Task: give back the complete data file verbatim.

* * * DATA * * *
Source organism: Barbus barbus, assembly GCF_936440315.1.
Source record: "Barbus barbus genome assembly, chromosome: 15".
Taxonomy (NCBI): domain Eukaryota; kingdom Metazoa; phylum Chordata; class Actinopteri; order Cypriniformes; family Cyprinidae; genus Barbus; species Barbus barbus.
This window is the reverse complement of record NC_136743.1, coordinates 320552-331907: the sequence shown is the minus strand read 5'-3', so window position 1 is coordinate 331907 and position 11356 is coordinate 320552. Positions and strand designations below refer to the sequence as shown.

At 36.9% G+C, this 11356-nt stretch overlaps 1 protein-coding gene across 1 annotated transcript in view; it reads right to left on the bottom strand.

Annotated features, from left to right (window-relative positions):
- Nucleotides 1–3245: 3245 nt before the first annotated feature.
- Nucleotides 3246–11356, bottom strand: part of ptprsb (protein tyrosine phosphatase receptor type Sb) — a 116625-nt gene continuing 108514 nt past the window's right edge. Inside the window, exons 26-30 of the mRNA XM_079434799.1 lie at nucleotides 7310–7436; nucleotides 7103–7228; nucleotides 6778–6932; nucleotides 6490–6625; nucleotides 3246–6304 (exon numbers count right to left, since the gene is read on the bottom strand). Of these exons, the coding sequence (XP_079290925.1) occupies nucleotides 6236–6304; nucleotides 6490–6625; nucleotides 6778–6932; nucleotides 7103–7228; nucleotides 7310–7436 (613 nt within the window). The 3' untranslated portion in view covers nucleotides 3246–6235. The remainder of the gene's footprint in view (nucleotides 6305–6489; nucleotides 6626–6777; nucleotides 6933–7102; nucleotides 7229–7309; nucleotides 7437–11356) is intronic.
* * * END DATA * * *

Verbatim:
Source organism: Barbus barbus, assembly GCF_936440315.1.
Source record: "Barbus barbus genome assembly, chromosome: 15".
Taxonomy (NCBI): domain Eukaryota; kingdom Metazoa; phylum Chordata; class Actinopteri; order Cypriniformes; family Cyprinidae; genus Barbus; species Barbus barbus.
This window is the reverse complement of record NC_136743.1, coordinates 320552-331907: the sequence shown is the minus strand read 5'-3', so window position 1 is coordinate 331907 and position 11356 is coordinate 320552. Positions and strand designations below refer to the sequence as shown.

At 36.9% G+C, this 11356-nt stretch overlaps 1 protein-coding gene across 1 annotated transcript in view; it reads right to left on the bottom strand.

Annotated features, from left to right (window-relative positions):
- Nucleotides 1–3245: 3245 nt before the first annotated feature.
- Nucleotides 3246–11356, bottom strand: part of ptprsb (protein tyrosine phosphatase receptor type Sb) — a 116625-nt gene continuing 108514 nt past the window's right edge. Inside the window, exons 26-30 of the mRNA XM_079434799.1 lie at nucleotides 7310–7436; nucleotides 7103–7228; nucleotides 6778–6932; nucleotides 6490–6625; nucleotides 3246–6304 (exon numbers count right to left, since the gene is read on the bottom strand). Of these exons, the coding sequence (XP_079290925.1) occupies nucleotides 6236–6304; nucleotides 6490–6625; nucleotides 6778–6932; nucleotides 7103–7228; nucleotides 7310–7436 (613 nt within the window). The 3' untranslated portion in view covers nucleotides 3246–6235. The remainder of the gene's footprint in view (nucleotides 6305–6489; nucleotides 6626–6777; nucleotides 6933–7102; nucleotides 7229–7309; nucleotides 7437–11356) is intronic.